Rice productivity not enhancing as expected

Experts blame increased production cost, reduction of farmland and slow pace of automation

Eiahia Nakib

Bonik Barta graph

In order to ensure food security for a growing population, the government has set a target to double the rice productivity by 2030 as compared to 2015. Despite taking different initiatives, the production cannot be enhanced as expected. Even worse, the growth rate of rice has now gone down below the annual rate of population increase. According to information detailed in ‘Sample Vital Statistics – 2023’ compiled by Bangladesh Bureau of Statistics (BBS), the rate of natural increase (RNI) of population in the country in 2023 was 1.33 percent. This was 1.4 percent in 2022. As per the census, the average population growth rate was 1.12 percent. But, analyzing the data of Agriculture Ministry, it was found that growth of rice production in last three fiscal years was below 1 percent.

For the slow pace of growth in rice production, experts put the blame on reduction of cultivable land and non-inclusion of new workforce in the agriculture sector. They are of the opinion that structural changes are taking place rapidly in the agriculture sector. Arable land is declining. People are leaning to other crops due to production cost increase and absence of the right price of paddy. And, the pace of automation in agriculture is being slowed down owing to the instability with respect to exchange rate of dollar. Due to this volatility, people are not being able to take the advantage of the automation. Under such a situation, many are giving up on agriculture.              

The country produced 38.6 million tons of rice in 2020-21 fiscal year, according to the Ministry of Agriculture. Same amount of rice was produced in the previous fiscal. That means the growth rate was zero. In 2021-22 fiscal, the rice production was 38.9 million tons, an increase of 0.78 percent. In 2022-23 fiscal, the rice production went up by only 0.26 percent to 39 million tons. The production each year was below target.

It will not be possible to achieve expected rice production without providing subsidy and incentives alongside automation of agriculture, believes agricultural economist Dr Jahangir Alam Khan. “The import cost of machineries has gone up due to high price of dollar. As a result, the pace of automation is slow. It should be made faster. The production cost of paddy is on the rise. So is the irrigation cost. About 65 percent farmers still depend on petrol for irrigation. So, subsidy will have to go up here,” he told Bonik Barta.      

Bangladesh Agricultural University Emeritus Professor Dr MA Sattar Mandal feels that the target of production of rice cannot be achieved due to reduction of farmland and disinterest in agriculture among the youths in the country. He even cast doubt about doubling the production by 2030.

Talking to Banik Barta on Thursday, he said, “The arable land in the country is decrease every year at the rate of 0.5 percent. The number of farmers is declining due to lack of interests of the youths. As a result, achieving the target to double the rice production has become challenging. However, there are new technologies in the sector along with new varieties. Young entrepreneurs are getting engaged in fishing and other crops. Keeping export in mind, they are farming potato, maize, wheat, tomato and other crops. Sesame or mustard are cultivated instead of green crops. Does it mean that we will import rice exporting our cash crops? Maybe, young people will enter commercial agriculture. But, they will not cultivate paddy. Marginal farmers will somehow survive to feed themselves. As a result, the production of rice will not increase to meet the target.”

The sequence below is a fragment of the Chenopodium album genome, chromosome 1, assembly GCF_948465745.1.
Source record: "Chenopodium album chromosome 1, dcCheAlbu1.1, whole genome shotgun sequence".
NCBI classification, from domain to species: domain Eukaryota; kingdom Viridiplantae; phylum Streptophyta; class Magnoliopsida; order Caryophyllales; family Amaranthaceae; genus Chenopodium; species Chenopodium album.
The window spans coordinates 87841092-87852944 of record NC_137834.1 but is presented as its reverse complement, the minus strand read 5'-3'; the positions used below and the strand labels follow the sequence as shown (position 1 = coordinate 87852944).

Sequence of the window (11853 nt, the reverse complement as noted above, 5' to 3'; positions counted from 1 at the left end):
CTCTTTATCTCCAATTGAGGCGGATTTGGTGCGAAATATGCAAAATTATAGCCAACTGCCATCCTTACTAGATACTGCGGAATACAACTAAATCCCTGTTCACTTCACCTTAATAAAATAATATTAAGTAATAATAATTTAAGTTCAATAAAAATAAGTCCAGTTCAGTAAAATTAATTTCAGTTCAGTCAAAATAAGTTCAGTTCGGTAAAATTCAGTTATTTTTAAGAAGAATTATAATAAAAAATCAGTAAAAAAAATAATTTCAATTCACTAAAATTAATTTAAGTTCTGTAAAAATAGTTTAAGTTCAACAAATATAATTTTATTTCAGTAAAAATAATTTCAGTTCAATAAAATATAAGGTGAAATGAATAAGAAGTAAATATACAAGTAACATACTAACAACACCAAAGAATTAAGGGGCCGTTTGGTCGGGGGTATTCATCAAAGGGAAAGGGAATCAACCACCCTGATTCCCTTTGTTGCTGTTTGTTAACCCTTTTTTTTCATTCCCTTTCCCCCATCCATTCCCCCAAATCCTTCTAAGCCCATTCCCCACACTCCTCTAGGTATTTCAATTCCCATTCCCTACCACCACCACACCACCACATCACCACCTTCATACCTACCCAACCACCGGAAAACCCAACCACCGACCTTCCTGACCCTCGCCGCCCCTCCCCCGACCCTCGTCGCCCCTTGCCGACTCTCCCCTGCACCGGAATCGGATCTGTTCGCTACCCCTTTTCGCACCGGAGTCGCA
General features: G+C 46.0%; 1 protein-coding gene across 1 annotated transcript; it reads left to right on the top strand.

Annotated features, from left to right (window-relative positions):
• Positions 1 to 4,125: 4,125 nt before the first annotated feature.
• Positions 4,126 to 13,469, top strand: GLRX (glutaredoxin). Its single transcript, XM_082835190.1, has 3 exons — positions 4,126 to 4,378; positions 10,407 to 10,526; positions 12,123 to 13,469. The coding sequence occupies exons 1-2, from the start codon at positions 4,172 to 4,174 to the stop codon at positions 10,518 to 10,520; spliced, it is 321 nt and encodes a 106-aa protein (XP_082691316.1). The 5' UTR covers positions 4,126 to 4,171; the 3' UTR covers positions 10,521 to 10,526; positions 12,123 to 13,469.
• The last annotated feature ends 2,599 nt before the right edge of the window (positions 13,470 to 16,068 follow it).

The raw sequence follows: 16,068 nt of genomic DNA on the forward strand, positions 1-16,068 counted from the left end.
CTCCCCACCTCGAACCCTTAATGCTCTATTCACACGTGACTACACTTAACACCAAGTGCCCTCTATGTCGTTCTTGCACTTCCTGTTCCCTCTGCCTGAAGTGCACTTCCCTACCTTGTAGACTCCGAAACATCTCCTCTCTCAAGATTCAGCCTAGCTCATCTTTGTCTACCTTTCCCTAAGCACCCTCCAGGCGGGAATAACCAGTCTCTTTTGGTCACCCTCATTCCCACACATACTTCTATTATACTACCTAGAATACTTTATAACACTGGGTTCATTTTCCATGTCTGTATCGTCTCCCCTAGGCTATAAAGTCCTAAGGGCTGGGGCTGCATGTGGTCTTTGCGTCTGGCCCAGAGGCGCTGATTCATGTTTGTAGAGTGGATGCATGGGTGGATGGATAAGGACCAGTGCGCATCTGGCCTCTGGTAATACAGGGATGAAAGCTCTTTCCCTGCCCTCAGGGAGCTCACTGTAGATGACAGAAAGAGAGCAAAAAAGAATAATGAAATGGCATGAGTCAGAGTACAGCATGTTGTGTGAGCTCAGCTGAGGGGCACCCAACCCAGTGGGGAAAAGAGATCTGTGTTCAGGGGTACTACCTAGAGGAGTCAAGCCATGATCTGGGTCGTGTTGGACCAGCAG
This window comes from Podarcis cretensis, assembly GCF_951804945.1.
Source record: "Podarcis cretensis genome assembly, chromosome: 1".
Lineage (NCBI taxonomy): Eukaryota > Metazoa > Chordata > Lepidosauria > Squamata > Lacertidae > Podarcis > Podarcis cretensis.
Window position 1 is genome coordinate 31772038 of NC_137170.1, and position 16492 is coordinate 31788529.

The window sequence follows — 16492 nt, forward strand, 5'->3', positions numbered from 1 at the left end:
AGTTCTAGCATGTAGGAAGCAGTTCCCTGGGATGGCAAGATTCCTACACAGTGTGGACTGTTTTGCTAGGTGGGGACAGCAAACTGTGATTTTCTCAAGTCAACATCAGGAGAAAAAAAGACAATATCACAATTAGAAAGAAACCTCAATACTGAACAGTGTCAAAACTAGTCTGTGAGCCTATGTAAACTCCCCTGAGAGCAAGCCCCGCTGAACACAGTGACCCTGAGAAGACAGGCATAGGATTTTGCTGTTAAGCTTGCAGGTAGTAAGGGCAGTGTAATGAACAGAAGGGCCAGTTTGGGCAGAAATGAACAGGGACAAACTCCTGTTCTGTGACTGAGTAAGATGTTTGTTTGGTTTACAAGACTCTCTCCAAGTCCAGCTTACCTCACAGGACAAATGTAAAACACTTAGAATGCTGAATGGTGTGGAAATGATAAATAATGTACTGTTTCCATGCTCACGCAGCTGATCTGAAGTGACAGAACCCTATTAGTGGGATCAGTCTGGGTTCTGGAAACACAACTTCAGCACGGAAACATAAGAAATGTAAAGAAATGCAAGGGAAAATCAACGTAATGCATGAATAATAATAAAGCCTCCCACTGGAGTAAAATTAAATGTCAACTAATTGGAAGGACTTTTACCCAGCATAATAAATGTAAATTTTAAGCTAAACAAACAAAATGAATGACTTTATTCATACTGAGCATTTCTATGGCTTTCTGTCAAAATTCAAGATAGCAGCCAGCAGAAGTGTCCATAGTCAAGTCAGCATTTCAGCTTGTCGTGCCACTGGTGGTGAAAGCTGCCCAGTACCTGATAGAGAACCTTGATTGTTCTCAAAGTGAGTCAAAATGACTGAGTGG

The devaluation of taka against dollar has made the agricultural automation even more expensive. According to people concerned, it possible to reduce the production cost to a significant extent alongside increasing the productivity through the automation. But, at present, the price of agricultural machineries has gone up due to increased import cost of appliances and spare parts. As a result, it is difficult for the farmers to get hold of these machineries even if they want to.             

ACI Agribusiness President Dr FH Ansarey believes that the price hike of agricultural machineries is making farmers uninterested in automation. “Due to increased exchange rate of dollar, the price of a single harvesting machine has risen to Tk 4.2 million. Even after subsidy, it is extremely difficult for a farmer to manage Tk 2 million. Using machine, it costs Tk 18-20 to produce a kilogram of paddy while it costs Tk 30 in conventional method. Farmers will require 80 percent subsidy if the production cost is to be reduced through automation. At this, use of machineries will increase and production cost will go down,” he told Bonik Barta.    

Bangladesh Rice Research Institute (BRRI) is working on doubling the production of paddy by 2030. On the occasion of Mujib Centenary Year, the organization formulated a strategic paper titled ‘Doubling Rice Productivity’. According to the paper, it is possible to produce 46.9 million tons by 2030 after doubling the productivity.   

BRRI Director General Dr M Shahjahan Kabir claims that only rice production is in a comfortable position. “Production of potato and other crops went down. But, we are heading towards our target. We hope that the productivity will be doubled before 2030,” he told Bonik Barta.

When contacted, former State Minister for Planning Dr Shamsul Alam, also an agricultural economist, told Bonik Barta, “If farming of paddy cannot be profitable, it will be difficult to hold on to the current productivity. Price of agricultural materials will have to be slashed. Automation should be enhanced. High-quality seeds should be invented.”

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